In the Gospel of Luke, Jesus often tells parables that should leave us as readers bewildered. The parable of the unjust steward or shrewd manager is one of these.
A rich man has a household manager who has control of his master’s property. Rather than treat this property with the respect deserved, the property is squandered.
The rich man learns of this squandering. He comes for the “final” judgment of the steward.
But, this manager of the master’s household is shrewd. He calls in the master’s debtors, decreasing the amount they owe. Perhaps this may seem foolish. Imagine getting a call from a mortgage company, cutting one’s debt in half. This is no way to make a profit. Sure, some may repay their debt more quickly out of gratitude. But will all? The master nonetheless praises the “wicked” steward for his prudent action. How can Jesus affirm this dishonest behavior?
The key to the text is the words spoken by Jesus at the conclusion of the parable. The parable is not ultimately about the shrewdness of the steward. It’s about the prudent preparation required by disciples preparing for the last judgment.
For Jesus, “the children of this world” (Lk. 16:8) have no problem functioning as prudent managers of money. Jesus is taking up a critique found throughout the Old Testament.
Israel often is concerned more about the gross national product than the obligation of the covenant to care for the poor through alms. Amos 8:4-7 presents the trumping of the divine economy by the human economy with prophetic vigor.
Jesus thus urges his disciples to be very prudent managers of their money. The prudent manager is the one who gives alms, storing up treasure in heaven. He takes the wealth that has been given to him and gives it away to the poor, transforming the human economy into the divine economy.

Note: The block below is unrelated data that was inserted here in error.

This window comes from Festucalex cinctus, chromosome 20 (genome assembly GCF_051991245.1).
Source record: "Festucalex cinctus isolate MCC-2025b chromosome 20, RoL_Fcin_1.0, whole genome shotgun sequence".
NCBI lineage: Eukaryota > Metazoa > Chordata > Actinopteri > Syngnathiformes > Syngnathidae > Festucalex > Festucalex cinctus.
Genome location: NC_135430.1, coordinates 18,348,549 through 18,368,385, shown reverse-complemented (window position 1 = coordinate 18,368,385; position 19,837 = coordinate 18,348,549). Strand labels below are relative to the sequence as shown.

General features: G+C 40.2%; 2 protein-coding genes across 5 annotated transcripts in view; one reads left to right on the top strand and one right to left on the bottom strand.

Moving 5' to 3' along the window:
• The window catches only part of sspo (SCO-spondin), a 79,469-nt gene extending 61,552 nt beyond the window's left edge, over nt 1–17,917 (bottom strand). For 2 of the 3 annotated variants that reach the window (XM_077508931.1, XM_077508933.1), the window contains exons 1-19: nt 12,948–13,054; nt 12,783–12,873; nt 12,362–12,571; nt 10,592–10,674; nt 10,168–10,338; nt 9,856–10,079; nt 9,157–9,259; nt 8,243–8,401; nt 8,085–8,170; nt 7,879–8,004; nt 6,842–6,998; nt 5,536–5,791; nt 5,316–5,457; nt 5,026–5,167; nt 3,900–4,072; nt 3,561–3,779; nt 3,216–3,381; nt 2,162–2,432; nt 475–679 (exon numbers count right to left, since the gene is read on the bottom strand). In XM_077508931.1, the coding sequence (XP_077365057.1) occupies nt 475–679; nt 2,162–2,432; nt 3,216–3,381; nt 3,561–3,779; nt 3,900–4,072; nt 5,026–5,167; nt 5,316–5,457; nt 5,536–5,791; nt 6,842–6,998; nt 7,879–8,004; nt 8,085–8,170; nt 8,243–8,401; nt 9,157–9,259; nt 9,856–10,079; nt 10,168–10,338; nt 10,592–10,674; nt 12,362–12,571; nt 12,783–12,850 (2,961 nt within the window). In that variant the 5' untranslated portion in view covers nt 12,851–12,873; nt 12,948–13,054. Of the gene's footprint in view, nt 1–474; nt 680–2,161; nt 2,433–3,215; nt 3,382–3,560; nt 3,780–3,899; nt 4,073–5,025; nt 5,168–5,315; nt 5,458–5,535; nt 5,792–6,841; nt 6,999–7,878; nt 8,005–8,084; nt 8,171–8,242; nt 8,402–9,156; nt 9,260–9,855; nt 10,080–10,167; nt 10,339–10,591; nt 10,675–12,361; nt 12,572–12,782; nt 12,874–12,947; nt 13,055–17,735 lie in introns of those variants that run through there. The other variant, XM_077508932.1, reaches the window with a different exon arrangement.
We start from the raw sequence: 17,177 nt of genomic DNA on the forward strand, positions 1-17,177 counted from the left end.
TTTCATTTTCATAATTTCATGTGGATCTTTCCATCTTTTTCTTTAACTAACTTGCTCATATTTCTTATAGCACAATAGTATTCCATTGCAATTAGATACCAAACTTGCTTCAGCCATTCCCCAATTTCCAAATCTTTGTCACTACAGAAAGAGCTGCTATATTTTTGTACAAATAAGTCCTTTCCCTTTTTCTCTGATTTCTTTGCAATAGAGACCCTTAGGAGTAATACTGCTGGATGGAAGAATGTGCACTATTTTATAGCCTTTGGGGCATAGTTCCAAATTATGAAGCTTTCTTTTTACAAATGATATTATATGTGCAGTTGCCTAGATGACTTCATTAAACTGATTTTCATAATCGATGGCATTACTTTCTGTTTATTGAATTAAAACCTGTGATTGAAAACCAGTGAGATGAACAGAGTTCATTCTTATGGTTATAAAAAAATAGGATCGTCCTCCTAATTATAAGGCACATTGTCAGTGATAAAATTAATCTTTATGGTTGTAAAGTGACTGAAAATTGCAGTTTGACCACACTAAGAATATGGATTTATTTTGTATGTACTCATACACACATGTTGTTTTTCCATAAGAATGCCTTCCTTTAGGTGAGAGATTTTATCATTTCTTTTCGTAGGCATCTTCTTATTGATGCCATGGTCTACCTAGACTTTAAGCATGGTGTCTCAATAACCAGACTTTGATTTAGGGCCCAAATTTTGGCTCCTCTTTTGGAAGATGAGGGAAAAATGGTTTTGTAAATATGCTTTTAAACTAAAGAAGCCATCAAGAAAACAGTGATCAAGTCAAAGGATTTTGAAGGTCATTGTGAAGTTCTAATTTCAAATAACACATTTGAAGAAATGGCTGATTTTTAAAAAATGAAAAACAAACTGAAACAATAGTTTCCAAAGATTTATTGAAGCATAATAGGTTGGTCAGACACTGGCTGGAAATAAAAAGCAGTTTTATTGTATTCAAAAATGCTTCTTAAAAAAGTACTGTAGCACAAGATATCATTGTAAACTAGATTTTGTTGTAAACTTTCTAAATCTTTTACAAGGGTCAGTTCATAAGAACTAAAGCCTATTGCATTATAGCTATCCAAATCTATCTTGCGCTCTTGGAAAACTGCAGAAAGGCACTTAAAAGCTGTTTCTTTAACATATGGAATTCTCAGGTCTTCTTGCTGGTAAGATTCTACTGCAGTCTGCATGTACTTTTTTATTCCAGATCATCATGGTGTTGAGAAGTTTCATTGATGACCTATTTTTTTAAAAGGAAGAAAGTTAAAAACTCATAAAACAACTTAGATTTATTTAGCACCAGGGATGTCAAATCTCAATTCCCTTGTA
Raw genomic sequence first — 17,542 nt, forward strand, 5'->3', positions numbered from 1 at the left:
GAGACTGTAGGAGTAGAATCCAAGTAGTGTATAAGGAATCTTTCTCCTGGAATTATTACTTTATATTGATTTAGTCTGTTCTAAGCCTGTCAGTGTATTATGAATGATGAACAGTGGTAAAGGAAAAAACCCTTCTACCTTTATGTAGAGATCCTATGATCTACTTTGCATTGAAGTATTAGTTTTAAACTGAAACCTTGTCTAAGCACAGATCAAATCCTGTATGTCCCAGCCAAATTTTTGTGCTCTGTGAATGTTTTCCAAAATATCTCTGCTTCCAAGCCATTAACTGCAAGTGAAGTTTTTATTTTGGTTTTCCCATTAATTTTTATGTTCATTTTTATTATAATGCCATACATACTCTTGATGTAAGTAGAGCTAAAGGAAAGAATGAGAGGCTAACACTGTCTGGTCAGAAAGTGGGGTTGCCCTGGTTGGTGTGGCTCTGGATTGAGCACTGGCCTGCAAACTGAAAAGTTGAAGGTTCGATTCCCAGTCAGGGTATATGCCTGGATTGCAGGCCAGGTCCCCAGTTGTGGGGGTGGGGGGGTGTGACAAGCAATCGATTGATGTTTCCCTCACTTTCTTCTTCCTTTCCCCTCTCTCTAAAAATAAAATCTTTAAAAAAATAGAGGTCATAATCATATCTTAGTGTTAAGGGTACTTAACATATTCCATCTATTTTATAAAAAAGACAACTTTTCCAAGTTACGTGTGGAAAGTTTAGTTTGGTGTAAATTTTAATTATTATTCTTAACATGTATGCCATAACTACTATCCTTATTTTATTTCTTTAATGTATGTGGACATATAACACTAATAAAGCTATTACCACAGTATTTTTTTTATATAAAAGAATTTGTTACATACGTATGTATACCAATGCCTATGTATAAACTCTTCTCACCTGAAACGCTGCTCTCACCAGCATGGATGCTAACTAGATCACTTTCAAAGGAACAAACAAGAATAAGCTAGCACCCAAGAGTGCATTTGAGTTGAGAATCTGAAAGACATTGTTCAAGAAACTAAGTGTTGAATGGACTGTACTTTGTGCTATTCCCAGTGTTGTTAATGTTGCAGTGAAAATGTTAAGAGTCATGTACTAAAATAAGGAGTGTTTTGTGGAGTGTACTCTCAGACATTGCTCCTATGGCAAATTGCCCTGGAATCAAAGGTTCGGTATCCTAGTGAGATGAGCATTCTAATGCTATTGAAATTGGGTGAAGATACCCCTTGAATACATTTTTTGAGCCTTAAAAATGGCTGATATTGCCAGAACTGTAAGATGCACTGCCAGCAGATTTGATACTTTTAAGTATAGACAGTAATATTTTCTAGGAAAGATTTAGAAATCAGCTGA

This focus upon giving alms perhaps makes us as Americans uncomfortable. Our income is meant to be something for us, the result of our own hard work.
But, for the Christian this is not the case. Our money is never our own. It is bestowed to us as a gift meant to be offered to the poor. To become a shrewd manager of the household of the world is to bestow the human economy to the poor. And in giving money to the poor, we give it to Christ himself.
St. Augustine makes this point often in his sermons. The hand of the poor is God’s own hand. When we give away the gifts that we have received, we acknowledge our own place in God’s economy as creatures created for love.
For us Christians, the time of judgment is at hand. The kingdom of God is blossoming in our midst. For this reason, it is time to manage our economies, preparing to hand over everything to God.
The poor are therefore not simply those whom we should pity. Instead, their empty hands are the very ones that we must fill. The time of judgment is at hand. Go through our pantries and feed the hungry. Go through our closets and clothe the naked. Go through our schedules and make time to visit the sick, the prisoner, the lonely and the distraught.
For the kingdom of God is at hand. We have to make a decision whether we’ll remain complacent, unjust managers of this household. Or, if we’re shrewd enough to store up treasures in heaven by transforming the human economy of scarcity into God’s own economy of generous love.
Timothy P. O’Malley is the director of the Notre Dame Center for Liturgy.